Textile trademarks were the largest and most specifically targeted branding exercise in history, carried out by a wide range of nationalities who really understood what type of images would appeal to their customers.

Photo of Indian child holding cricket bat sent by an Indian importer to Manchester and the resulting ticket
Tandil balanced rock in Argentina
Merchant Street in Rangoon
Idea chosen for India and final ticket design

It is important to understand that the worst thing that could happen to any merchant was that their potential customers around the world, mostly women, found the image unappealing, or even offensive. Unlike modern global branding by companies such as Nike or Coca-Cola, the images and designs chosen as brands varied immensely and were probably the largest concentration of “ethnic” art ever brought together in one place. In 1913, an incredible 250 million pieces of fabric were hand-stamped and ticketed for export. Of the 800 international merchants in the city, the biggest could have around 10,000 different trademarks for the specific markets they traded in. Merchants Stavert Zigomola, who sold in Latin America, had 2,500 different trademark designs.

Stavert Zigomola ticket celebrating independence from colonial rule by showing Liberty wearing a Phrygian cap and holding a length of pink “liberty satin” fabric

Many of the tickets I have seem bizarre or offensive to our modern eyes but they weren’t designed for us. What looks like KKK outfits in the Africa label selection is actually a traditional Nigerian costume and this ticket, executed in the locally recognized style of a traditional Chinese silk painting, would no doubt be banned by current social media algorithms in the west…

Manchester was the first industrial city and, like China today, created factories full of oppressed workers in order to manufacture fabric cheaper than anyone else in the world. Manchester cotton was world renowned as being cheap but good quality, capturing 80% of the world’s fabric markets in the 1880’s, partly because the merchants who sold it and the importers who brought it to market used these stamps and tickets to generate a brand loyalty amongst customers from Argentina to Belgium to China. Not by sticking a standard logo on it like Apple or Sony, (who curiously are never accused of patronizing commercial colonialism despite their intense government ties and local tax avoidance) but by respecting and appealing to the potential buyer’s local culture, even by adapting their well known brand to different markets.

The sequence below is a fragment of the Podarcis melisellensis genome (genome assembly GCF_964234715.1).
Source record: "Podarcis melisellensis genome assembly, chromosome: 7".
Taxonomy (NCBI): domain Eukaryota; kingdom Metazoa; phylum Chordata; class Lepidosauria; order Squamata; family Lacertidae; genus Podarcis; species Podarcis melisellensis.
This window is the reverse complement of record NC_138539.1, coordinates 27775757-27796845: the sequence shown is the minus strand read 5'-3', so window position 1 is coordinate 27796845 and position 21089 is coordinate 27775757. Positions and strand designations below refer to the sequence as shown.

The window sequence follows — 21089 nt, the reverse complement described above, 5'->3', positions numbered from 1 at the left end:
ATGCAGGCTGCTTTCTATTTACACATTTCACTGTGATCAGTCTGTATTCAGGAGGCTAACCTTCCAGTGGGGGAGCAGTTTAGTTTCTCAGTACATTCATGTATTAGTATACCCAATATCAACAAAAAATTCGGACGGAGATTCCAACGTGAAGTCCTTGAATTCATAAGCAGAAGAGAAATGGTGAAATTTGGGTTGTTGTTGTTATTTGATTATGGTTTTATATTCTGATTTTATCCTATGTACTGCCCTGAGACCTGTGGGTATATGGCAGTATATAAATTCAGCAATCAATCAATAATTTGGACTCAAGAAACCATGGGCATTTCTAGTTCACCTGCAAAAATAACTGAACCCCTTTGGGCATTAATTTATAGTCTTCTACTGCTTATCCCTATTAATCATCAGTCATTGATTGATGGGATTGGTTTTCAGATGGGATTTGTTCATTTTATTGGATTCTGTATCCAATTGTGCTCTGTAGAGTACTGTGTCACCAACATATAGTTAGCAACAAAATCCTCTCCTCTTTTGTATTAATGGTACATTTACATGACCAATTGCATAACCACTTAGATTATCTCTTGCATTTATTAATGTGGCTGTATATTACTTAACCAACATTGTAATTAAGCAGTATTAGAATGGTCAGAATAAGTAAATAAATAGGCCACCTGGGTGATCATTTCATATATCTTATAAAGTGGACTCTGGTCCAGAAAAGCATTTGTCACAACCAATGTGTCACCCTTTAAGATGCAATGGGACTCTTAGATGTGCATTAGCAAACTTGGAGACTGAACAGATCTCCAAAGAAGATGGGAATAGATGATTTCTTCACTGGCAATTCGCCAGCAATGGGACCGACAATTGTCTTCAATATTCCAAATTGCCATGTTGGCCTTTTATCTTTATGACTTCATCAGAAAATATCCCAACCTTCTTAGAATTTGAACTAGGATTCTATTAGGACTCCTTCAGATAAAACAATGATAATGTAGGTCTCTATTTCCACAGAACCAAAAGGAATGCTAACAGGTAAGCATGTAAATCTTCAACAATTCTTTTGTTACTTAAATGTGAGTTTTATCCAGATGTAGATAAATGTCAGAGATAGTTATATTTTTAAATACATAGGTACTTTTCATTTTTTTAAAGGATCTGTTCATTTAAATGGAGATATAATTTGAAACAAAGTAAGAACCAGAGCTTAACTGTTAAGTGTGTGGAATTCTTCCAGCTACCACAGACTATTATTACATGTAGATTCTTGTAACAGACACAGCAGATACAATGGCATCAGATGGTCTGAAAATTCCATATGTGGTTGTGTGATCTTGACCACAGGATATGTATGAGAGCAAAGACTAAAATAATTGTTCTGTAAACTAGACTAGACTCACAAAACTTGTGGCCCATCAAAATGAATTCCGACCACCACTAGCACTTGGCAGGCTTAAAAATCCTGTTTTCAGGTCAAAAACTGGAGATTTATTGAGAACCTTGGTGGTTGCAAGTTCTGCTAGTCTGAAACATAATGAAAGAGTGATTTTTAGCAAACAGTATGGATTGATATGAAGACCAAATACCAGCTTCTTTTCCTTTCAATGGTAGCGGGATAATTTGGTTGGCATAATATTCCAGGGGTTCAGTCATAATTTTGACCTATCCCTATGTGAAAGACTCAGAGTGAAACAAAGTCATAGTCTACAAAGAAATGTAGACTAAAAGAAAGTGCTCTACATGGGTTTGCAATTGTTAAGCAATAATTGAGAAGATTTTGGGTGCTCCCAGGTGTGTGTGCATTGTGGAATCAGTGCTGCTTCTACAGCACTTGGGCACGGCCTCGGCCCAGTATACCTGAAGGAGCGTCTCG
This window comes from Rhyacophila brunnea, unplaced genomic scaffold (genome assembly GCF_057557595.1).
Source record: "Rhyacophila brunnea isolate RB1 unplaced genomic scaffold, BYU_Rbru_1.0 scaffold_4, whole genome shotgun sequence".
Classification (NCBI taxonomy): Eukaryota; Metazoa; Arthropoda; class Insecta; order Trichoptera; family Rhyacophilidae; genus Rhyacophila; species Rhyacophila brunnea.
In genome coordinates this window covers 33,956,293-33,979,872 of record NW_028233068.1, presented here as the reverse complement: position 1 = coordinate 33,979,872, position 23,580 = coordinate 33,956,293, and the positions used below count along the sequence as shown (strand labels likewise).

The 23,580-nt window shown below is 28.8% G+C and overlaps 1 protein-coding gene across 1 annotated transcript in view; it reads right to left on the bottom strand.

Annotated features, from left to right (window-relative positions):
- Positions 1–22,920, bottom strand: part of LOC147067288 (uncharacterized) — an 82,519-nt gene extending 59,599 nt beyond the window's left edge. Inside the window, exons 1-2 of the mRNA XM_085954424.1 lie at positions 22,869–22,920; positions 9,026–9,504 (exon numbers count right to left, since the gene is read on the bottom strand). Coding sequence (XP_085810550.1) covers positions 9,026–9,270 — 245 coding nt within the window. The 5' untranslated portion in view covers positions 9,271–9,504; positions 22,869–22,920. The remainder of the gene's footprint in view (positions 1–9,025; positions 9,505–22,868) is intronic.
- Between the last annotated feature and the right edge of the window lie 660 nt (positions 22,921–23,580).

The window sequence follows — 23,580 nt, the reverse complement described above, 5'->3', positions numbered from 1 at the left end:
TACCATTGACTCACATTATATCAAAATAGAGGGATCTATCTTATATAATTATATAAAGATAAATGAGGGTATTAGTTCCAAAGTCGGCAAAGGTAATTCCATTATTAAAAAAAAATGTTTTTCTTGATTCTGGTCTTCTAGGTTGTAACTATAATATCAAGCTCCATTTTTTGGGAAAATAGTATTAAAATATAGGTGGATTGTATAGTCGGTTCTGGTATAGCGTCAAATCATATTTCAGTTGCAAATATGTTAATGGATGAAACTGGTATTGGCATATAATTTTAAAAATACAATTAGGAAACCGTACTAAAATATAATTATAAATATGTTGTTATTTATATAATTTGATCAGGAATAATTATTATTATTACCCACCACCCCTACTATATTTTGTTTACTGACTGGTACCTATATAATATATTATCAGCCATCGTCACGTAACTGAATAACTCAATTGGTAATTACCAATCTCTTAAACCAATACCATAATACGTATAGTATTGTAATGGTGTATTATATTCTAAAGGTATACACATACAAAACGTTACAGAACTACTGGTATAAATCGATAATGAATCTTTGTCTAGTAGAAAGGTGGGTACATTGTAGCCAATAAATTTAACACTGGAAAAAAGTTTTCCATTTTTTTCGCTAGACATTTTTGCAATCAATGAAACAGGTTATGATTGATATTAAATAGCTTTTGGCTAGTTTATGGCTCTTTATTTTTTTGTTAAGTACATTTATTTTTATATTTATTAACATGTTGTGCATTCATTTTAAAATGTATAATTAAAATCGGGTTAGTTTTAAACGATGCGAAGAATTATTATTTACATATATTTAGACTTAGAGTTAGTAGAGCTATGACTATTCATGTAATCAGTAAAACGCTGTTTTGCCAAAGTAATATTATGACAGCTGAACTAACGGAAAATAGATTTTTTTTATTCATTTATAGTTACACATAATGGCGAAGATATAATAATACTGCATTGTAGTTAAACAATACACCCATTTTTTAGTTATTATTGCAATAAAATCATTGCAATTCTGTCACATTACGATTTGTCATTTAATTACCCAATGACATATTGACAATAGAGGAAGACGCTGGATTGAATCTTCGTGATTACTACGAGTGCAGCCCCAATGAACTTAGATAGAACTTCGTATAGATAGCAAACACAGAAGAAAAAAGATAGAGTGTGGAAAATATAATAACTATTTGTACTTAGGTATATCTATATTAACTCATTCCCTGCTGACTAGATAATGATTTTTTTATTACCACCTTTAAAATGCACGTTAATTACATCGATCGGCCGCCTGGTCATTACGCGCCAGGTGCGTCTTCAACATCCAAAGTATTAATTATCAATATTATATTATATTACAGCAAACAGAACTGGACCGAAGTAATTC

A popular brand design, adapted to suit different markets
Dumbell Exercise brand adaptation

Manchester cloth was a standard in terms of quality, so a recognizable brand was also a seal of good manufacture, with strength, colours that wouldn’t run etc. If there was something new, such as a bicycle, steam train, building or ship, images of those things would be used as brands in order to be associated with that modernity. Current brands promote their product’s desirability by including any religious, aristocratic or celebrity associations. Merchant shipper’s tickets were already masters of this kind of branding 150 years ago but are now being criticized for the same thing modern marketers, including museums, do

A random selection of tickets used in African markets
A random selection of tickets used in Asian markets
The map of India was a common device for tickets there

The image of an elephants couldn’t be trademarked but they became a memorable brand if depicted doing unusual things and customers would collect them.

With literally hundreds of thousands of designs created, there is an undeniable proof that, in the Manchester textile trade at least, it was considered absolutely vital to respect your customer’s culture. If you offended them or they felt patronized by your trademark, they would simply choose the one on display next to it for sale by your competitor.

The problem now is that this idea of colonial powers actually being interested in local culture, albeit to make money by encouraging a purchase, goes against the perception and stereotype of the oppressor and the oppressed. It is one thing dismissing this work of countless indigenous artists as mere “commercial art” but far worse is how an ignorance of this `part of art history means it is being used to depict these images as patronizing and colonial. The complete opposite of what the vast majority were.

Not your stereotypical colonialist image

There are several things to note here once you look at the history. Manchester fabric was famous and popular across the world. Yes, it was sold in the colonies (and yes, Manchester textile workers were thanked by Lincoln for supporting the abolishment of slavery in the US) but, like the same fabric from China today, it was simply a globally successful good quality and cheap product. Like Chinese produced fabric sold now, Victorian merchants worked with whoever who ran the country where it was sold. If the British were being kicked out of a country and if Manchester merchants could increase their sales there by depicting that on a trademark, they did so…